By Xin Huang
Northwest Asian Weekly
The International Federation of Red Cross and Red Crescent Societies (IFRC) warns the international community to start early building sustainable facilities to solve the challenge of sanitation.
By far, after six months following the earthquake, IFRC has made significant progress in stabilizing living conditions for local homeless victims.
Led by the Haitian Red Cross, it has, to date, built almost 2,700 latrines in camps across Port-au -Prince, and each day produces and distributes 2.4 million liters of clean water-enough for 280,000 people.
About 95,000 people have been provided with medical treatment. More than 150,000 people have been vaccinated against measles, diphtheria, and rubella. And 3,722 shelters have been completed, 14,412 shelters in country side, 27,214 in the pipeline.
However, despite considerable achievements, at least half of the directly affected population is yet to see an improvement in their sanitation and water situation. “Water and money are not the biggest headache that we have, but the sanitation is”, says Will Carter, senior officer for water, sanitation and emergency health. “The sanitation in Haiti was very disadvantaged before the earthquake, and it is much worse now; improving it is a dirty job, but it has to be done. It is not only about a clean living environment and health, but also related to the human dignity.”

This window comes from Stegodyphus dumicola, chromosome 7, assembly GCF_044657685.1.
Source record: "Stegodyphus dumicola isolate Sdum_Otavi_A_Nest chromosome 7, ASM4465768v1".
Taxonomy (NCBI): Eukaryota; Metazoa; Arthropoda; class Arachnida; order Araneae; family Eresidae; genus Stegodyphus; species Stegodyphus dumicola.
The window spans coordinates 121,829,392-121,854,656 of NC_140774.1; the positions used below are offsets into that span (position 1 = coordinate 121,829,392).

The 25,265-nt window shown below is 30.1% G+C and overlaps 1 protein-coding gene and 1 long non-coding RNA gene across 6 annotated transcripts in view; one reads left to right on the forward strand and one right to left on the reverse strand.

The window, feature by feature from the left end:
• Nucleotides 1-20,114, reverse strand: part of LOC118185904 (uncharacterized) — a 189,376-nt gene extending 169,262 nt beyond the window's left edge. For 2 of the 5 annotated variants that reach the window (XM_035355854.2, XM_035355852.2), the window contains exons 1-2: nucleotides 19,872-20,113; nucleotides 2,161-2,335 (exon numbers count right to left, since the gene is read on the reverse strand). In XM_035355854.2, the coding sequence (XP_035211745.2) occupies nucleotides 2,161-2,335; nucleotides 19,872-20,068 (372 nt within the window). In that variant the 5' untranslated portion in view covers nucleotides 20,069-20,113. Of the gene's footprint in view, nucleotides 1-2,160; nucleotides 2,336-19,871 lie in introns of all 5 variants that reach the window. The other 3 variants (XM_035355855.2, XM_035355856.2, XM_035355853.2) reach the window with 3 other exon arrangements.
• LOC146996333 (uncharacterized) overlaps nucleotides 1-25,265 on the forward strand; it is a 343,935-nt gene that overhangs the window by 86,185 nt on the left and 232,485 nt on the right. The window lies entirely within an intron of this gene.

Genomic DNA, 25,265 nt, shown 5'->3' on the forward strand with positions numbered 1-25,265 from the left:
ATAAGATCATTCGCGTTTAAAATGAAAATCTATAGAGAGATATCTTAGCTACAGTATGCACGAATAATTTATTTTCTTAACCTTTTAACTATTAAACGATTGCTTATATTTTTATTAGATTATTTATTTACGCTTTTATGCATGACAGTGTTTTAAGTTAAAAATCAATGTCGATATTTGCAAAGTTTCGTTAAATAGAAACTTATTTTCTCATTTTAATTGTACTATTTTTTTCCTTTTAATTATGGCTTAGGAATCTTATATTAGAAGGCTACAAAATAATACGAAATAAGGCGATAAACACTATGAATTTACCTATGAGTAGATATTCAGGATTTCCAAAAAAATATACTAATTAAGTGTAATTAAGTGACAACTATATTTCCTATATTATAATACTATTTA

Matthias Schmale, the IFRC’s undersecretary general for program services is also calling for the international community’s new awareness especially on the issues of local sanitation and waste management. “The sanitation situation in Haiti was already dire before the earthquake. There is a huge opportunity to make a difference”, says Mr. Schmale.
Mr. Schmale points out that we should learn a lesson from the humanitarian mission in Nagua, the northeastern Dominican Republic, where the conditions and facilities stayed on an emergency level for so long. The money ran out, and reconstruction became much more difficult in Nagua. In Haiti, it is also fairly expensive to run every facility on emergency mode. Although IFRC have around 1 billion dollars to use so far, it will be exhausted if the facilities remain unsustainable. Mr. Schmale is trying to draw the attention of international community to start rebuilding early. “We have to take action now to build sanitation according to the plans for Haiti’s future”, he says.
Haiti is one of the poorest countries. Mr. Schmale is hoping to build a more complete and sustainable Haiti than the pre-earthquake Haiti. So far, 2,617 latrines have been built — 2,321 pit latrines and 296 flood resistant — in 94 sites serving nearly 238,000 people. The IFRC is hoping for more research on long term sanitation solutions. The humanitarian mission in Haiti should be turned into reconstruction and building a sustainable society.
Xin Huang is a senior at Pacific Lutheran University in Tacoma. He is participating in a summer internship in Geneva, Switzerland, where he is attending conferences at the United Nations.